Lenovo will launch Ashton Kutcher-designed tablets this year

Lenovo has confirmed that this year it will launch a range of devices designed by Hollywood actor Ashton Kutcher.

Back in October, Lenovo signed up Hollywood actor Ashton Kutcher as a product engineer. And this year the company will launch its first range of tablets designed by Kutcher, Lenovo has said.

Lenovo's chief marketing officer David Roman told Re/code about the company's plans. He insists it's not a publicity stunt, but that Kutcher will actually have a hand in the devices' user experience. "I know on one level it sounds corny, but it is real," Roman said. "He not only sees himself as an engineer, but he is an engineer. If he sees a problem, he wants to solve it." Well if that's his bag, I've got a dodgy wireless router he can have a look at.

It sounds like it'll be a world away from the usual celebrity partnerships that tech companies enter into. I'm thinking of BlackBerry and Alicia Keys, and Polaroid and Lady Gaga.

But then Kutcher does have better tech credentials than most other slebs. He studied biochemical engineering at the University of Iowa -- though he dropped out -- and has also invested in tech services including Foursquare, Airbnb, and Uber. Last year, he played Apple co-founder Steve Jobs in the movie Jobs.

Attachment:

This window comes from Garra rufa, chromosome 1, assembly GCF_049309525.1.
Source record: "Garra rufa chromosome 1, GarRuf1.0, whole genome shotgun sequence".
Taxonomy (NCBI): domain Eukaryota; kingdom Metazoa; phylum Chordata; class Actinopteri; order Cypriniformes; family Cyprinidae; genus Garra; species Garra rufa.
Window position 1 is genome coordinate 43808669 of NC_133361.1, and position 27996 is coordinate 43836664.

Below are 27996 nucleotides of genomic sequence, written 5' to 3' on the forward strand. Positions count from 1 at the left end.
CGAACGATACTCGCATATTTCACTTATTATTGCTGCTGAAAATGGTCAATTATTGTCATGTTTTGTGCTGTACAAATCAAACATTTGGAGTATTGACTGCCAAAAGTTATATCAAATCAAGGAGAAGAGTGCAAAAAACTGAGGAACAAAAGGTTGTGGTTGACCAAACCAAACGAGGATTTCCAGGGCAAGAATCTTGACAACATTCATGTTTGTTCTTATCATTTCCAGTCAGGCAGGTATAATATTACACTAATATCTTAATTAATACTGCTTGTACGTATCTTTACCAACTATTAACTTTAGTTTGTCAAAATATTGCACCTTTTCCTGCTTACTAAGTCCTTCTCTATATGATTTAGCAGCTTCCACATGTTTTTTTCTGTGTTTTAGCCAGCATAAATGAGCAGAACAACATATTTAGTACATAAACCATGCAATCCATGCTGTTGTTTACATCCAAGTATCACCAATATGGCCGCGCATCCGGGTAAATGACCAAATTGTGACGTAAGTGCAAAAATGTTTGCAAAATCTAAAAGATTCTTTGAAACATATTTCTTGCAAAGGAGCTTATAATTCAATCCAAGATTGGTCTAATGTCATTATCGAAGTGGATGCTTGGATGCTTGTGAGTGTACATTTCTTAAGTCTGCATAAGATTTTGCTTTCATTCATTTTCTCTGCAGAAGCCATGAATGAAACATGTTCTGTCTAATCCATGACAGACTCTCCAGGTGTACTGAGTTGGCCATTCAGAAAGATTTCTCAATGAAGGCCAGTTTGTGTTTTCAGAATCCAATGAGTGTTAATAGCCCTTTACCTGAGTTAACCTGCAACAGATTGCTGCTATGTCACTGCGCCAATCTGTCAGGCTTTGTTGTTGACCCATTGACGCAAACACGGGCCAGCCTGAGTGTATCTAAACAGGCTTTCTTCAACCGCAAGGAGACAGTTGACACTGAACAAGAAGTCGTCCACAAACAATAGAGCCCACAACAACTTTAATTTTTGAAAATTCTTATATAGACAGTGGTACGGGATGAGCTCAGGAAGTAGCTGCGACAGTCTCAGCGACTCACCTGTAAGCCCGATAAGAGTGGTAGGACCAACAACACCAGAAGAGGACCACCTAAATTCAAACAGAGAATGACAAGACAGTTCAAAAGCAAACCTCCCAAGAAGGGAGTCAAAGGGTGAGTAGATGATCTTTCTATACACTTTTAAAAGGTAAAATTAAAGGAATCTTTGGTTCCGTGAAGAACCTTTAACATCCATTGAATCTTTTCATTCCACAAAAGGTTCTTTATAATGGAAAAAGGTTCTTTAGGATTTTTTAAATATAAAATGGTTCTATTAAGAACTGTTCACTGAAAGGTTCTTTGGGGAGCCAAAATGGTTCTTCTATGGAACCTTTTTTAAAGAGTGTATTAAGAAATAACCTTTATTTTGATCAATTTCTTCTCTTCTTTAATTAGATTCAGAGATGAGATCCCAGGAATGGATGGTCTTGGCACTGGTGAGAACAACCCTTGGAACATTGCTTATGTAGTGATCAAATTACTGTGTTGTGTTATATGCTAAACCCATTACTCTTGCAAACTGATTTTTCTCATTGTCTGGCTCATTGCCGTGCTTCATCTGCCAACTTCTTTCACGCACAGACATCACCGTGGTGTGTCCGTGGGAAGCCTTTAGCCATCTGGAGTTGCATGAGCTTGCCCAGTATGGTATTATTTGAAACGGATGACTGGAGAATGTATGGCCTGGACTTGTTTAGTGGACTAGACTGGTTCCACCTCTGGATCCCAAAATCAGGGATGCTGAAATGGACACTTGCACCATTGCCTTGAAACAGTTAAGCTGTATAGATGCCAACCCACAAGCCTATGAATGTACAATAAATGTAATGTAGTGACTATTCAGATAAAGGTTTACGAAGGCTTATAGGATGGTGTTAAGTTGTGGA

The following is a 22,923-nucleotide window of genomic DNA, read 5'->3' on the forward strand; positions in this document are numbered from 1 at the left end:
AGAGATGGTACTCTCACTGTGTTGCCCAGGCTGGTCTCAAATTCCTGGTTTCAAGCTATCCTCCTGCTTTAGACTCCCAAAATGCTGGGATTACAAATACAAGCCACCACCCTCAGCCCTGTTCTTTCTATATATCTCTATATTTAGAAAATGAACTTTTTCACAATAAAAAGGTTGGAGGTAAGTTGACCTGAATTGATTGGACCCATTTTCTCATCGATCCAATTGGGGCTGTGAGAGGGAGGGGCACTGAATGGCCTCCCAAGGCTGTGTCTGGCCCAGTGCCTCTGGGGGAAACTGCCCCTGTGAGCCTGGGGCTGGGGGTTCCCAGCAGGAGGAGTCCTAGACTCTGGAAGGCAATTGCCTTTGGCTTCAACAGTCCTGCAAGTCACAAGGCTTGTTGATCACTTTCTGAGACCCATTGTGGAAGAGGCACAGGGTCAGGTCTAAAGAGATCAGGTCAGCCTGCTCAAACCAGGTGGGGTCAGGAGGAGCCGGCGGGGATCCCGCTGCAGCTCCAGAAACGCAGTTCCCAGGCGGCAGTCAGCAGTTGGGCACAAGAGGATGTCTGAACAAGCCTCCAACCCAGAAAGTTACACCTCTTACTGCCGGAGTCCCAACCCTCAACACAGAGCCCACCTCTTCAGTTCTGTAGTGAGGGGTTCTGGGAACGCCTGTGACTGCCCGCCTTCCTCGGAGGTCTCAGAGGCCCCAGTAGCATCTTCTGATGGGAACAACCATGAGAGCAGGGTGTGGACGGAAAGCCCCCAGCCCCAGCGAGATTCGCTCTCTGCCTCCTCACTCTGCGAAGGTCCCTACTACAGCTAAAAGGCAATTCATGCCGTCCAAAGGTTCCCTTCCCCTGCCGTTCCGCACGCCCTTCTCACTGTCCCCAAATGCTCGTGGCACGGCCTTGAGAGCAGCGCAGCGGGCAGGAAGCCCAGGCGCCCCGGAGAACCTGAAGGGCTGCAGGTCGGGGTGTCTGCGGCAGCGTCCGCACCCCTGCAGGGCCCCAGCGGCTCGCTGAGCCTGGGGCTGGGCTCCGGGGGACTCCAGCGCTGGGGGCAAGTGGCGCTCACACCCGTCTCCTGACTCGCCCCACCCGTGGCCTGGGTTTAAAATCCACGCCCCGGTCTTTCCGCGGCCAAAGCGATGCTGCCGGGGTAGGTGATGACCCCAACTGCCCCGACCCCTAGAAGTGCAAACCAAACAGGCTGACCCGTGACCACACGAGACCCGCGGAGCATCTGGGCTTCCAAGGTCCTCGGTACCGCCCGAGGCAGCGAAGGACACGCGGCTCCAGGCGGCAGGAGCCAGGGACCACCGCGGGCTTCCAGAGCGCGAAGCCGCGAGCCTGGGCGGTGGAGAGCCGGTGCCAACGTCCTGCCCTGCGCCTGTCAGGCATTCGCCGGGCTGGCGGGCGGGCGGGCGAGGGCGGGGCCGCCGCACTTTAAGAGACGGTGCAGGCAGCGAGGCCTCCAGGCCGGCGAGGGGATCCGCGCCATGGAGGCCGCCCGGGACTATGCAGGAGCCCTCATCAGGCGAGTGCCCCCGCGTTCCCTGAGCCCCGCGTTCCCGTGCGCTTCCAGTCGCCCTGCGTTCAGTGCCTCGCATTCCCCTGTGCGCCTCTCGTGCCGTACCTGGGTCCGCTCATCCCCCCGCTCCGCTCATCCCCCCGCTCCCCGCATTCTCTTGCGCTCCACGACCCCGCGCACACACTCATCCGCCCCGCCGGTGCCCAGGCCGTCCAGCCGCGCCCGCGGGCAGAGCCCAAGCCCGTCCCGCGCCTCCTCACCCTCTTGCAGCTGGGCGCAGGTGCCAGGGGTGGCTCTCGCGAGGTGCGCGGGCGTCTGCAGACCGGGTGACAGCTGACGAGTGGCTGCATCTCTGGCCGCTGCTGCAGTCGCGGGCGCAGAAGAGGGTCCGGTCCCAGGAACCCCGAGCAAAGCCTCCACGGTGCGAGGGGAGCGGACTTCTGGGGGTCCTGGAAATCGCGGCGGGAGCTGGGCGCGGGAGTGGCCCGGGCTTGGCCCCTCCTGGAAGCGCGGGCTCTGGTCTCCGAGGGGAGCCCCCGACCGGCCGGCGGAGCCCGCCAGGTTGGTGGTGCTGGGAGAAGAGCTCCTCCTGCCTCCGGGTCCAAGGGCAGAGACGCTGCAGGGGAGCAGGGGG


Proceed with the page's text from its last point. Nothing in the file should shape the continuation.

Let's just forget about Dude, Where's My Car?

When Lenovo signed Kutcher up, he said: "This partnership with Lenovo brings together my love of technology and design that makes your life better. I can't wait to dig in and help Lenovo develop future mobile computing products."

Lenovo is currently buying Motorola from Google, so we could see Kutcher-designed Motorola goods before the year is out. He won't have a hand in Project Ara -- the modular mobile project -- as Google has held onto the division responsible for it.

What would you like to see him do? Or should celebrities leave tech well alone? Let me know in the comments, or on our Facebook page.

Update: The development agreement Lenovo has with Ashton Kutcher is for tablets only, and not for smartphones. This story has been corrected to reflect that.

About the author

    Joe has been writing about consumer tech for nearly seven years now, but his liking for all things shiny goes back to the Gameboy he received aged eight (and that he still plays on at family gatherings, much to the annoyance of his parents). His pride and joy is an Infocus projector, whose 80-inch picture elevates movie nights to a whole new level.

     

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